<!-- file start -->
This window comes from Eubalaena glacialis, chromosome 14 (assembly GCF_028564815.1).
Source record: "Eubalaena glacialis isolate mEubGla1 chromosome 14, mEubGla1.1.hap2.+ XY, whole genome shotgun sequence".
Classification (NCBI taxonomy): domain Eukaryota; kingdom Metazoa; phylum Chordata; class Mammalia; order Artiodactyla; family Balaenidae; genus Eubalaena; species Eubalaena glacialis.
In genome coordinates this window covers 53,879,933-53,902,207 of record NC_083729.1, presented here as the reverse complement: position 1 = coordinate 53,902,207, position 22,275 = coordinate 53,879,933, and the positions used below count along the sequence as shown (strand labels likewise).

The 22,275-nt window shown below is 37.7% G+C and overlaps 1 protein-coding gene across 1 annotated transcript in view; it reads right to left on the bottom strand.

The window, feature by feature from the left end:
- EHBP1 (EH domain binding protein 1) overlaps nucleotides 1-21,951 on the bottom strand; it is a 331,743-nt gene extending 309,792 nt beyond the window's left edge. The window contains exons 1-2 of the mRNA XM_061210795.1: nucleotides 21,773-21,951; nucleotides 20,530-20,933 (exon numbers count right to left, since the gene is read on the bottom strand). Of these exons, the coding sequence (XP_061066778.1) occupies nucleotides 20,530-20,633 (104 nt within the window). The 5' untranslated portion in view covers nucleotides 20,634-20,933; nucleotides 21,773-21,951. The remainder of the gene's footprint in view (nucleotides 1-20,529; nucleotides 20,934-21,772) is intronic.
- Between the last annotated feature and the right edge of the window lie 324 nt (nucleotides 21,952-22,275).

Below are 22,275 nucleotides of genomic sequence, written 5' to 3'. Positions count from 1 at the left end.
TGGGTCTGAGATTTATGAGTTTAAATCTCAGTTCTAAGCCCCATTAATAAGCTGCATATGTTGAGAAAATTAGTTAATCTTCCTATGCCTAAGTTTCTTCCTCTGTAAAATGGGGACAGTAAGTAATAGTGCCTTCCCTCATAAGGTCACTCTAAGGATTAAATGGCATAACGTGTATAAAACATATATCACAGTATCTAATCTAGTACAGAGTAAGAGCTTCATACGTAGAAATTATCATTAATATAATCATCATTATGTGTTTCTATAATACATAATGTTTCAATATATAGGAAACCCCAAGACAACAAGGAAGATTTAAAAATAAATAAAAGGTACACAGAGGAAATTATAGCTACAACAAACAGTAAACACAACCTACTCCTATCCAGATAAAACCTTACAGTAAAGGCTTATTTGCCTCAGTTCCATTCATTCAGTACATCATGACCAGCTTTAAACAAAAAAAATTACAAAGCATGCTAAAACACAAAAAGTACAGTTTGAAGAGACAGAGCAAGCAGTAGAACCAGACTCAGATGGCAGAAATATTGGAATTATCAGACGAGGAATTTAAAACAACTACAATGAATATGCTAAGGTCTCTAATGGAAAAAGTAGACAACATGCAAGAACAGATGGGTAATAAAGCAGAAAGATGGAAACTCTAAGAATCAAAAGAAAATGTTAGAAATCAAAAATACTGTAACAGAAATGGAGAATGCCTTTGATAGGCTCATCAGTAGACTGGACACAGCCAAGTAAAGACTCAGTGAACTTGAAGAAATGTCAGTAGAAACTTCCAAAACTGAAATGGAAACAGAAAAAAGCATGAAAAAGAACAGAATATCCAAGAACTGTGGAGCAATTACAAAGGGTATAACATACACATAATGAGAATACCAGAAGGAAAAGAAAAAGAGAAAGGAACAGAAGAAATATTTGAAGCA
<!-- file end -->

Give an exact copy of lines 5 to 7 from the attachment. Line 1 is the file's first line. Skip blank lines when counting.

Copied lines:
The 22,275-nt window shown below is 37.7% G+C and overlaps 1 protein-coding gene across 1 annotated transcript in view; it reads right to left on the bottom strand.

The window, feature by feature from the left end:
- EHBP1 (EH domain binding protein 1) overlaps nucleotides 1-21,951 on the bottom strand; it is a 331,743-nt gene extending 309,792 nt beyond the window's left edge. The window contains exons 1-2 of the mRNA XM_061210795.1: nucleotides 21,773-21,951; nucleotides 20,530-20,933 (exon numbers count right to left, since the gene is read on the bottom strand). Of these exons, the coding sequence (XP_061066778.1) occupies nucleotides 20,530-20,633 (104 nt within the window). The 5' untranslated portion in view covers nucleotides 20,634-20,933; nucleotides 21,773-21,951. The remainder of the gene's footprint in view (nucleotides 1-20,529; nucleotides 20,934-21,772) is intronic.